Access, Politics & Society

What does the Protection of Freedoms bill mean for free speech?

The UK government’s Protection of Freedoms Bill is highly relevant for anyone interested in Article 10 rights. While the bill gives the impression of positive steps for the protection of civil liberties, critics are quick to warn of its limitations and the government’s piecemeal approach. The bill, now in between first and second reading stage in the House of Commons, looks at:

  • freedom of information – extending the freedom of information regime to cover companies wholly owned by two or more public authorities
  • right to data – creating an obligation on departments and other public authorities to proactively release datasets in a reusable format

SA Mathieson, news editor of Guardian Government Computing, is optimistic that this will give a “bit more freedom” to government data.

Photographers will be especially interested in the part on counter-terrorism:

  • This Part introduces safeguards against the misuse of counter-terrorist legislation by permanently reducing the maximum period of pre-charge detention for terrorist suspects to 14 days and replacing the powers to stop and search persons and vehicles without reasonable suspicion in section 44 of the Terrorism Act 2000 with a power that is exercisable in significantly more restricted circumstances.

In the bill’s consultation stage [PDF], civil liberty groups and the National Union of Journalists raised concerns about stop-and-search powers under section 44 of the Terrorism Act and that “police on the ground were not sufficiently aware of restrictions on how the law should be applied”. Cian Murphy writes on the Guardian Legal network:

Section 44 was a wholly illiberal provision which allowed police officers to stop and search individuals in designated areas without having to show reasonable suspicion. The subsequent sections elaborated on that power. The government has been committed to repealing the section since last summer – but only after the European court of human rights held that it was a violation of the European Convention on Human Rights (ECHR).

But don’t celebrate too soon. As Murphy reports:

Nonetheless, police powers abhor a vacuum, and as signalled in December, the section 44 power is replaced with new stop and search powers provided for by sections 59 to 62. The proposed new powers, at first glance, may be an improvement on section 44. But they have already been criticised and will require more considered scrutiny over the coming months – especially in light of possible amendments as the bill moves through Parliament.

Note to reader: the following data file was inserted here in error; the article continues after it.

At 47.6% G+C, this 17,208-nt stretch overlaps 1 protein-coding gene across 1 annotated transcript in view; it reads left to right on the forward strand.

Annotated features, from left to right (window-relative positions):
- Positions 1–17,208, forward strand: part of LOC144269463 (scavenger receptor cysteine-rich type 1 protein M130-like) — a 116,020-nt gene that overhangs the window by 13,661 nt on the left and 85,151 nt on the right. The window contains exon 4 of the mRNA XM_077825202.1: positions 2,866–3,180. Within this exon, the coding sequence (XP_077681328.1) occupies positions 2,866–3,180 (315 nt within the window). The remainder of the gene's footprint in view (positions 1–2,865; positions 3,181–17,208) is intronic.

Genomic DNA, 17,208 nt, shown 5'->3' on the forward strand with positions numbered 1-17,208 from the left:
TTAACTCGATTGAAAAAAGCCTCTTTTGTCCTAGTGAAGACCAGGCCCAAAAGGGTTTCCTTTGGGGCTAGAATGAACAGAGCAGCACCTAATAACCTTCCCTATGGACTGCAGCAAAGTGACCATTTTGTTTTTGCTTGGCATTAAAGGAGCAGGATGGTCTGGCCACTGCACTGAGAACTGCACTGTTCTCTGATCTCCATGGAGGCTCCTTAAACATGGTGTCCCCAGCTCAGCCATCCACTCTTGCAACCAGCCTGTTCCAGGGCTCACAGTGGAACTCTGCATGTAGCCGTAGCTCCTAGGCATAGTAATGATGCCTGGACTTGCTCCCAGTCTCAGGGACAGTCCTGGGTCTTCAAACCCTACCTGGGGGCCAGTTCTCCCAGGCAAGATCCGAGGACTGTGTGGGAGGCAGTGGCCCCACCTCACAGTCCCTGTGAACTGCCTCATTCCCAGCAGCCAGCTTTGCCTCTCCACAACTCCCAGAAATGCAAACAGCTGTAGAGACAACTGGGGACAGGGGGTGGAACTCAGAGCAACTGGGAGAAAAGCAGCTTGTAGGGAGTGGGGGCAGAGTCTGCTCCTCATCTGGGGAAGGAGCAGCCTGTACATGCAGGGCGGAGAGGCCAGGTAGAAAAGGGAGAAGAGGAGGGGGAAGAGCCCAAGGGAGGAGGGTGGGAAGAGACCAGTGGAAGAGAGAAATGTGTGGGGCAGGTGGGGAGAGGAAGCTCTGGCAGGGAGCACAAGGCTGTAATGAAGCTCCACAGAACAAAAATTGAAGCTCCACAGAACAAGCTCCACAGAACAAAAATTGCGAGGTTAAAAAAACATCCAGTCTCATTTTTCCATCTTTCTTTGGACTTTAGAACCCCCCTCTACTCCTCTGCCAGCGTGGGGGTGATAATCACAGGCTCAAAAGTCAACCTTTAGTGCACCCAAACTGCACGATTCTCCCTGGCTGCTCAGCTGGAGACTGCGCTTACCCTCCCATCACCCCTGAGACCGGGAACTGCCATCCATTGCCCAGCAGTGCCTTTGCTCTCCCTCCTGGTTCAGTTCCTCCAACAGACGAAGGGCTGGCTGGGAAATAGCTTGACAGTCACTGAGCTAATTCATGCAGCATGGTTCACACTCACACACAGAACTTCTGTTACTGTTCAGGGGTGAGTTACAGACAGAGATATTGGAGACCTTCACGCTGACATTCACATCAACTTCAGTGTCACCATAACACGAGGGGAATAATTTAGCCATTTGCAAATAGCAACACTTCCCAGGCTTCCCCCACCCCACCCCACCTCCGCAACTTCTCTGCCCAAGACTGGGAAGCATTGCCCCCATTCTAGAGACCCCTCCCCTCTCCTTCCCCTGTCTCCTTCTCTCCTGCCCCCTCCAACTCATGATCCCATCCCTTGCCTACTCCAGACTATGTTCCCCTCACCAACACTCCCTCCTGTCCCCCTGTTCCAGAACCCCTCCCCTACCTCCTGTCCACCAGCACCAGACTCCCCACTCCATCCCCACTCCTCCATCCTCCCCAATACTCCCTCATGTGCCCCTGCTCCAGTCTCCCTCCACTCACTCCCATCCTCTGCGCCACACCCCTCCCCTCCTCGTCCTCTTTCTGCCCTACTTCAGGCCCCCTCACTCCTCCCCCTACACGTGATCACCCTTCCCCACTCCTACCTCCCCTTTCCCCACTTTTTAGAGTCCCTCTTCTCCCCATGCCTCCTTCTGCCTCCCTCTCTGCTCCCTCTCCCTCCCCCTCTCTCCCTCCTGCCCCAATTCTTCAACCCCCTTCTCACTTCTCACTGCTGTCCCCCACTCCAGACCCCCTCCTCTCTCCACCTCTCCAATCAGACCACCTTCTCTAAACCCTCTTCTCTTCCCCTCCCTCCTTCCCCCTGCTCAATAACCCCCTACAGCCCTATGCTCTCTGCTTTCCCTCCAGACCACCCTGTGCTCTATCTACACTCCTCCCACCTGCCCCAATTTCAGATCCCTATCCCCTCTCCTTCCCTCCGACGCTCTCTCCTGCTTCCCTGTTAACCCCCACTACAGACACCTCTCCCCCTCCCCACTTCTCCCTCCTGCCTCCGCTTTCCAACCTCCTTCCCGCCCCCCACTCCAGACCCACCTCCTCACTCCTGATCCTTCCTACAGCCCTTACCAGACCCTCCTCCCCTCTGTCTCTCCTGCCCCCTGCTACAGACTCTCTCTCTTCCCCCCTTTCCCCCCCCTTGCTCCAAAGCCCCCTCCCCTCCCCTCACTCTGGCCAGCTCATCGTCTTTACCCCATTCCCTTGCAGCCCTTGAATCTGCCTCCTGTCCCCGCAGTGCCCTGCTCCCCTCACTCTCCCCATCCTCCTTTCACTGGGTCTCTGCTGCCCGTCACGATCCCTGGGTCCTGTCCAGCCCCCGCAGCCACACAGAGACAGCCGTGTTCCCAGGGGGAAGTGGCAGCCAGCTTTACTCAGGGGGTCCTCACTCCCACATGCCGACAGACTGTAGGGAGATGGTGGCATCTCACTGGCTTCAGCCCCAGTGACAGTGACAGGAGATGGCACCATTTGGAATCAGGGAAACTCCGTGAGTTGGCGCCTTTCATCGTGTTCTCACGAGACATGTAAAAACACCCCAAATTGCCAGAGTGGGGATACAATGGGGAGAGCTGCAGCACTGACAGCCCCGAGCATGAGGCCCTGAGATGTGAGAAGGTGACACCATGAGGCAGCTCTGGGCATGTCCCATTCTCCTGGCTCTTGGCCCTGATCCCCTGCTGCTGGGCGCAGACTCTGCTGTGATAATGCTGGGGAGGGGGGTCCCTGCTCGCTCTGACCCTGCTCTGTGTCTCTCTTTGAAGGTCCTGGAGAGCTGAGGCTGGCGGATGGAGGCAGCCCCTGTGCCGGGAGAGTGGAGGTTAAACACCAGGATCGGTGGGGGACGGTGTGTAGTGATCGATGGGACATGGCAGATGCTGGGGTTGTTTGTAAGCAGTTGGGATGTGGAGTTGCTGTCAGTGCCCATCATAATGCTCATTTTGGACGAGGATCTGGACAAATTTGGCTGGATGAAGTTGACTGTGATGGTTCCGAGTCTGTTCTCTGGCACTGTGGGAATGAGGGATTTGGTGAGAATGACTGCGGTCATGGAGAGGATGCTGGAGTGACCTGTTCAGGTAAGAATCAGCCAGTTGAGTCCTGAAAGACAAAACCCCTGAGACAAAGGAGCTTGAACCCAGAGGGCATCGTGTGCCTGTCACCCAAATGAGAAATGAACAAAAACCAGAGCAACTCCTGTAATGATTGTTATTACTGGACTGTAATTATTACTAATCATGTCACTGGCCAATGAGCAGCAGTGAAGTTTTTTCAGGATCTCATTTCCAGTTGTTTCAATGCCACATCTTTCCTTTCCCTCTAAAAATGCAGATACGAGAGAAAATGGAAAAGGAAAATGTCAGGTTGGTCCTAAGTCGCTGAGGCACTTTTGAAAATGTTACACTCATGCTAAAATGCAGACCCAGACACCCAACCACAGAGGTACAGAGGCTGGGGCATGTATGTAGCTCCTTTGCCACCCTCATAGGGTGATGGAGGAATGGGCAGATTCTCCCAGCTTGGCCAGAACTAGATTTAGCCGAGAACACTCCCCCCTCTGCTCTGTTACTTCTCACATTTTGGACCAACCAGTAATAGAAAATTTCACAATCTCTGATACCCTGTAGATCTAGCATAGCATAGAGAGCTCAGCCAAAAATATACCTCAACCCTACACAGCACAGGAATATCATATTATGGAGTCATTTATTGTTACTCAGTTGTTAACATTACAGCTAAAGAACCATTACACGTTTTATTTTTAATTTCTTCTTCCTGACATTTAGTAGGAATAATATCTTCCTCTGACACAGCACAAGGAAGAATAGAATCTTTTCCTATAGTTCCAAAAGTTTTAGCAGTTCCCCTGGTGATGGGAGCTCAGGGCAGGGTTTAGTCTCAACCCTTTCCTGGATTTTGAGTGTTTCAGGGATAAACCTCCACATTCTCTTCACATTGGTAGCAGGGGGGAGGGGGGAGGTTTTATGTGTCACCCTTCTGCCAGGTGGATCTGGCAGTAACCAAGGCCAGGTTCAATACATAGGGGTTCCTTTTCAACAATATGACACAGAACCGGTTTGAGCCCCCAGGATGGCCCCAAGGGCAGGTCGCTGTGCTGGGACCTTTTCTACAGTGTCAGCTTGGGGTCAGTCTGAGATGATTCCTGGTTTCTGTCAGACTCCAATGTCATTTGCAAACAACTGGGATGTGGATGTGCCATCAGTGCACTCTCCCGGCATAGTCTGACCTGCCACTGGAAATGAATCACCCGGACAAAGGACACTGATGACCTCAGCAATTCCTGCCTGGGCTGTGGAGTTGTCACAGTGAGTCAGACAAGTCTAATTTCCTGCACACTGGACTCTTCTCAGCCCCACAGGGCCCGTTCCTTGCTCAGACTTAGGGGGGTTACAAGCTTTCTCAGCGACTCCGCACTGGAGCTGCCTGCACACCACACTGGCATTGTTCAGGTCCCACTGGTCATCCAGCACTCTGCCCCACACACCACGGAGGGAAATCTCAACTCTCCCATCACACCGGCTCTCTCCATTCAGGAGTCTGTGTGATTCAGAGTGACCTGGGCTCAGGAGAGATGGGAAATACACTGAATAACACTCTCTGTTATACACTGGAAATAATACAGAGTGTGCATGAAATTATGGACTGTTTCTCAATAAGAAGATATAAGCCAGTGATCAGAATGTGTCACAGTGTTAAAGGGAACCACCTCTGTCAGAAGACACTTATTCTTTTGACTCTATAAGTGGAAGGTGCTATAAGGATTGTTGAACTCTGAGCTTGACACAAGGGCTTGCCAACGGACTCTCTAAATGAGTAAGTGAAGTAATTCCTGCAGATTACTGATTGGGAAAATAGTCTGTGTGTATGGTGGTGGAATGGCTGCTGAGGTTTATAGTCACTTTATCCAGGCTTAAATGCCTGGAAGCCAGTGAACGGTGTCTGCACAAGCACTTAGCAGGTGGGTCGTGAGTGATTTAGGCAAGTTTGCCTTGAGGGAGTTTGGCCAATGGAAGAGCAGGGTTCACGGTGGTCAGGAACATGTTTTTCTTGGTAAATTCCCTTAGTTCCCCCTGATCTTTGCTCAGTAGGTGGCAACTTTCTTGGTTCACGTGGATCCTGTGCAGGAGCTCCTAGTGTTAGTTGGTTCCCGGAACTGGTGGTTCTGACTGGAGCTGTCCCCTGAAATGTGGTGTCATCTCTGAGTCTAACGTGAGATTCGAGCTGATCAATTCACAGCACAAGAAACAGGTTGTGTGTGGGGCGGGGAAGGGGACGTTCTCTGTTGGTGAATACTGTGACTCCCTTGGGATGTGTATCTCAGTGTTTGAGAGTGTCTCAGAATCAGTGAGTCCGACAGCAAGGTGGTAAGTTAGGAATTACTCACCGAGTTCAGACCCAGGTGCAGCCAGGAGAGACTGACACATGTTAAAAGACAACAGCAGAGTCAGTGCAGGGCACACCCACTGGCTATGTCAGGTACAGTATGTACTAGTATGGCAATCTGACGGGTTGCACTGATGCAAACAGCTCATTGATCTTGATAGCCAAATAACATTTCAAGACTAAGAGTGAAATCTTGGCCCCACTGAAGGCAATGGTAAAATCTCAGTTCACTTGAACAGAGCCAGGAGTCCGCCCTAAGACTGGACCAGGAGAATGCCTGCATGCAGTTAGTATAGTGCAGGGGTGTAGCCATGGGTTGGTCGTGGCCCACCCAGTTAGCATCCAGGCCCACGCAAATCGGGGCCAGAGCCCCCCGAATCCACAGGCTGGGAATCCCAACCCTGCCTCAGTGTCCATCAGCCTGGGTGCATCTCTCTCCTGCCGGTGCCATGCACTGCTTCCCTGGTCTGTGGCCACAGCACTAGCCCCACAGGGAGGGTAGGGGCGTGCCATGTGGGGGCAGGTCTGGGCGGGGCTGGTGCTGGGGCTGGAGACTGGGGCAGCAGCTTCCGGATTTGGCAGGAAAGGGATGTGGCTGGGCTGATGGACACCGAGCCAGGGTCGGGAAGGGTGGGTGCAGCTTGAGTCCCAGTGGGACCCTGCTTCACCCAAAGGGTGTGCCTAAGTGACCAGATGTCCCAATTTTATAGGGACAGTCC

The issues extend beyond the scope of this bill. Index on Censorship is currently in discussions about freedom of expression protection in the Public Order Act and Communications Act. We’re also interested in hearing your thoughts about the new bill, and its effect on free speech. Tweet us @indoncensorship, or leave a comment below.

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One Comment

  1. Posted 24Feb11 at 2:03 am | Permalink
    Ben Boult

    When I visited on February 10th to read the Protection of Freedoms Bill for the first time, I was terribly disappointed by the absence of any new and substantive protections for freedom of speech. I had searched for news on this legislation for months – hopeful that it might address the increasingly problematic application of the Public Order Act 1986 and its frighteningly broad provisions. This did not appear to be an unrealistic expectation – after all, the coalition agreement had promised to “restore the right to non-violent protest” and Page 93 of the Liberal Democrat Party Manifesto 2010 had promised to amend the Public Order Act 1986 to “…restore the right to non-violent protest, even if this offends”. In fact, with regards to the latter, this was my primary reason for voting Liberal Democrat. However, the Freedoms Bill has not removed the word “insulting” from Section 5 of the POA, even though a number of groups/indivuduals such Justice, Civitas, liberty, Care, The Christian Institute, Evan Harris, Dominic Grieve, Neil Addison (a barrister) and Parliament’s own Joint Committee of Human Rights have also called for this change. Surprisingly, the Public Order Act 1986 isn’t even mentioned once in this legislation. Considering that I have personally sent around 30 emails to Members of Parliament on this matter, coupled with a number of submissions to the Your Freedom web-consultation – all to no avail – I had become increasingly disheartened by the whole affair. However, I am very excited to learn that a reputable organisation such as Index on Censorship is now championing reforms in this area too. Could you please provide me with some addional information as to what it is you are actually lobbying for? As I see it, there are a variety of “problem areas” besides Section 5 which I would like you to consider making representations about. Below I have highlighted what I consider to be the biggest problems in this regard, along with what I consider to be a possible solution for each of them:

    1) Remove the word “alarm” from section 4a of the Public Order Act 1986, which provides arrest for “insulting words” with “intent to cause …alarm”? Many protests are inherently designed to cause ‘alarm’, so this free speech “loophole” seems especially troubling, particularly as many protests are also (and often legitimately so) “insulting”. Perhaps replacing the word “alarm” with “intimidation” would go some way to help, or maybe removing the word “alarm” altogether would be a better approach. Indeed, you could also adopt Liberty’s approach and remove the word “insulting” from Section 4a, leaving only “abusive and threatening words which intend to cause harrassment, alarm or distress, and which in fact cause distress”.